1. The Calcutta Corporation on 1st February 1934 got a preliminary decree in respect of the charge they had on a certain property of the respondent. The final decree in that matter was passed on 3rd March 1934. Thereafter there were certain petitions for adjournment in the proceedings for rehearing under Order 9, Rule 13, Civil P.C. Those prayers were granted from time to time and, eventually, there was an application by the plaintiffs for the passing of a final decree under Order 34, Rules 4 and 5, on 10th September 1936. That application was rejected on 10th October 1936. The application for execution was filed on 4th September 1937. Both the Courts below have held that it was time-barred, being made three years after the date of the final decree. It transpires' that the property in respect of which the-charge for rates was given is wakf property and that from time to time, after the finals decree had been passed on 3rd March 1934 there were attempts to get the matter adjusted. Those attempts came to nothing.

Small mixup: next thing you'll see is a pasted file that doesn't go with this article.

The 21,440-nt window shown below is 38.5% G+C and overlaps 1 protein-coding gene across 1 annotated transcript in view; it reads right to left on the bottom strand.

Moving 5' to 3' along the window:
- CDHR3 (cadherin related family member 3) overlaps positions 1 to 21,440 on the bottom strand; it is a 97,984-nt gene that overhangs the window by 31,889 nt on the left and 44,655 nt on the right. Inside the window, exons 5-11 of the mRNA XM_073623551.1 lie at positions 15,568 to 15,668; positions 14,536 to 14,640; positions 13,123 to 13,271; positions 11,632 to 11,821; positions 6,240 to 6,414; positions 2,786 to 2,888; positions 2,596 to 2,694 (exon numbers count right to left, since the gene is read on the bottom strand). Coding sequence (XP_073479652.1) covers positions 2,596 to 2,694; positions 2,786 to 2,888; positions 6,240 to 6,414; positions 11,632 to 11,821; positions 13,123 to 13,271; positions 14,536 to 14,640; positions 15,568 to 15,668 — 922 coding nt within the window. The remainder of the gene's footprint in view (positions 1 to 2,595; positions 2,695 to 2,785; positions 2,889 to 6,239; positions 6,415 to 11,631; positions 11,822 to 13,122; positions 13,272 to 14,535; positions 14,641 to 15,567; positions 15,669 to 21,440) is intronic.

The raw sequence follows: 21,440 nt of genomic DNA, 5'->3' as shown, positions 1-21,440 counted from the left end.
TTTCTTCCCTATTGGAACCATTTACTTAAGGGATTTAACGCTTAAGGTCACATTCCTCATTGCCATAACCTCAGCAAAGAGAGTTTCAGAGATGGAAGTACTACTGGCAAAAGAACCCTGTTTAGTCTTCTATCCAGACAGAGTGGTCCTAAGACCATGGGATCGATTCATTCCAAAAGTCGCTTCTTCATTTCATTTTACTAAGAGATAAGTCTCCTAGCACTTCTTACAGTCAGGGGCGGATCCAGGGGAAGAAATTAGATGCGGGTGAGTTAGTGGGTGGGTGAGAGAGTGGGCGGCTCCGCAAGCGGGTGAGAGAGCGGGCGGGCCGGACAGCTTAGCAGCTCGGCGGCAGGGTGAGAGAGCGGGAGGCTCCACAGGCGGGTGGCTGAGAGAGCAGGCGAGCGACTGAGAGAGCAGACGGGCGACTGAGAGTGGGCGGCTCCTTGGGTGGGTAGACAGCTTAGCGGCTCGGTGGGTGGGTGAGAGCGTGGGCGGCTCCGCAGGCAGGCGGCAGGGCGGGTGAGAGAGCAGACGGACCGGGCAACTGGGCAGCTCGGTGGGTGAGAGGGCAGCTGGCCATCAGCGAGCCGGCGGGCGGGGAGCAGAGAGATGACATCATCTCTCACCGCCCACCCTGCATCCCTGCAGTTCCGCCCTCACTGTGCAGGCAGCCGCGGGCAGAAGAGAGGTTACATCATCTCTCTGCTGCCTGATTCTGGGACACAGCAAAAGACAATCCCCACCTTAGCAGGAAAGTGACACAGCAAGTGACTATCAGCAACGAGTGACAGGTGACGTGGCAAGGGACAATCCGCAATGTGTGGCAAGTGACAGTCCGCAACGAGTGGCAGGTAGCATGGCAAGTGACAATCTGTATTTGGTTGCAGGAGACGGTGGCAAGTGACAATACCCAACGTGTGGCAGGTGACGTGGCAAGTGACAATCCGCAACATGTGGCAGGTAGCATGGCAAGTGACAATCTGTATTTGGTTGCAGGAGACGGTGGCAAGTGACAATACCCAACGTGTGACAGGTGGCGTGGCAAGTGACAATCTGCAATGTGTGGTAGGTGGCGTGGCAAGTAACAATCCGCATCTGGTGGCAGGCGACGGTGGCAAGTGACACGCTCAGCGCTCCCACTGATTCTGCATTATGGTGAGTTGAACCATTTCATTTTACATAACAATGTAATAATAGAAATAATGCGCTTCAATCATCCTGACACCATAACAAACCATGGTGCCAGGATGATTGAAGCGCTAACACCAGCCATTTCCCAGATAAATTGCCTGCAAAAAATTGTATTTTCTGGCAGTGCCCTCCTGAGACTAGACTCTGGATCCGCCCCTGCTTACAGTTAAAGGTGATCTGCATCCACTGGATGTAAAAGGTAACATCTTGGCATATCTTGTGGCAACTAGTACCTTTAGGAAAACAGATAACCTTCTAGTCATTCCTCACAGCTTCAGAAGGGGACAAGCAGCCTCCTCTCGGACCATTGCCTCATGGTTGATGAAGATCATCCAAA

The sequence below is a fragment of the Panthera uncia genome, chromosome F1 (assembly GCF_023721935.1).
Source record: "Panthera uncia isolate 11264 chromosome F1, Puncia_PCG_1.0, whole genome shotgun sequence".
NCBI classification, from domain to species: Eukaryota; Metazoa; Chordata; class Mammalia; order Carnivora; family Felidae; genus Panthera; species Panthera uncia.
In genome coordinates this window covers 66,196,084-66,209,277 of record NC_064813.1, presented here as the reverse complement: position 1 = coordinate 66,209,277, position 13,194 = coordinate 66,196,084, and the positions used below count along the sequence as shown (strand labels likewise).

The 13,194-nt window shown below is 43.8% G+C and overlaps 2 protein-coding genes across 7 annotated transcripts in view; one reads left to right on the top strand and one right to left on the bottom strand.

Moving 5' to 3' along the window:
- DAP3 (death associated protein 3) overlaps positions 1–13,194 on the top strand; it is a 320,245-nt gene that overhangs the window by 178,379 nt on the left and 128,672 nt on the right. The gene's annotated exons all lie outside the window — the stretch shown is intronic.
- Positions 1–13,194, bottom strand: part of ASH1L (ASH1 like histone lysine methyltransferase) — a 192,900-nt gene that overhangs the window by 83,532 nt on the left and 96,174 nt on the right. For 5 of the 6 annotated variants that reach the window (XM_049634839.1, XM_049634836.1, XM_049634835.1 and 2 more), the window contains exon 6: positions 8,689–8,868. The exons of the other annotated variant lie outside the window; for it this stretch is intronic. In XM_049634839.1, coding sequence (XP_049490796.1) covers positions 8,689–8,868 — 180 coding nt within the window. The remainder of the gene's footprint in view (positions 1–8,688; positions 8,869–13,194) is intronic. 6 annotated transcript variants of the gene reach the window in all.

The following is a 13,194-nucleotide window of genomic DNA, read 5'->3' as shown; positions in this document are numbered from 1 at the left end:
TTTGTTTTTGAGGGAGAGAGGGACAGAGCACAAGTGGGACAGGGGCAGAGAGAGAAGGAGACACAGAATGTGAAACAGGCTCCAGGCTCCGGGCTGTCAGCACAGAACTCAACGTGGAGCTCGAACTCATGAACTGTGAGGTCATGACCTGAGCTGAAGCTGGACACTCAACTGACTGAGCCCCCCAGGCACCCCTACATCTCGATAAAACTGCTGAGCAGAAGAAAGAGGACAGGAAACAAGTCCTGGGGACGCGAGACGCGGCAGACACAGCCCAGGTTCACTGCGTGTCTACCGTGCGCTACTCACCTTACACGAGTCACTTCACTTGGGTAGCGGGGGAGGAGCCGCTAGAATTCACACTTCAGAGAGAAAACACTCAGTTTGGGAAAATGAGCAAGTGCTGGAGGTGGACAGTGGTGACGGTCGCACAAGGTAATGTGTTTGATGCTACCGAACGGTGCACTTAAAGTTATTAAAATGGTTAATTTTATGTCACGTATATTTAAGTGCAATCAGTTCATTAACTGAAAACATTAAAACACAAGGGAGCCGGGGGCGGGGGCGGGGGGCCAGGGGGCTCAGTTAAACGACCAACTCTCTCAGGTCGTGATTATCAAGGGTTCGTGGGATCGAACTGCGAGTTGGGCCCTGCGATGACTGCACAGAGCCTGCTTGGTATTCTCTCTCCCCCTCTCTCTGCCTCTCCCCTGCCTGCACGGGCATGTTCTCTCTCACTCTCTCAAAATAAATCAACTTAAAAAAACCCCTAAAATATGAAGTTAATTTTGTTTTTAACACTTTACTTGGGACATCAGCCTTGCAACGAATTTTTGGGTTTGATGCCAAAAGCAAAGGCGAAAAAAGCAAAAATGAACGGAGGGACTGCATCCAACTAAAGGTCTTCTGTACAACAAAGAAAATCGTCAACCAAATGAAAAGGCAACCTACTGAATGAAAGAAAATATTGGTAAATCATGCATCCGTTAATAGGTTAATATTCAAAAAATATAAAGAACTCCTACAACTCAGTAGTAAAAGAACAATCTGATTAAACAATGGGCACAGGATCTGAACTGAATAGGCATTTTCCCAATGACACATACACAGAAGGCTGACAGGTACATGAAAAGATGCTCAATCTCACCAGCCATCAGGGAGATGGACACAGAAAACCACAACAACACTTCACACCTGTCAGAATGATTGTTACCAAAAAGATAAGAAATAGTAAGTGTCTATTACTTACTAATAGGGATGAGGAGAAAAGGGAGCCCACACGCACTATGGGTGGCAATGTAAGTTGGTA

2. In my view the learned Judge has come to a correct conclusion in dismissing the application for execution. The final decree was passed on 3rd March 1934. Through some blunder in the office of the Corporation another application for a final decree was made on 10th September 1936 and an order was made on it. It is said that that was a step-in-aid of execution. In my view it was not. A step-in-aid of execution means' an aid in execution of the decree. What the appellants did here was to forget the decree completely and asked for another decree to be made. They never thought about the decree when they took those proceedings of 10th September 1936. Whatever step they took was not in aid of that decree it was, something else quite independent of it. As regards the various applications for adjournment which were said to be acknowledgments of the debt, one has to remember in the first instance that this debt, although a decree had been passed for it, was being disputed by the respondent as not being payable at all. The prayer for adjournment to compromise it by no means admits the debt itself when proceedings to set it aside had been taken. It seems to me that; to bring a case within Section 19, Limitation Act, there must be a clear acknowledgment of liability. Adjournments are often obtained for the purpose of delay and often for the purpose of convenience. I am unable; to see that the requests by the defendant j here for adjournment on various dates constitute any acknowledgment of liability within Section 19, Limitation Act. The truth of the matter is that the plaintiffs have slept on their rights and the statute of limitation has deprived them of those rights. For these reasons I am of the opinion that this appeal must be dismissed. No order is made as to costs.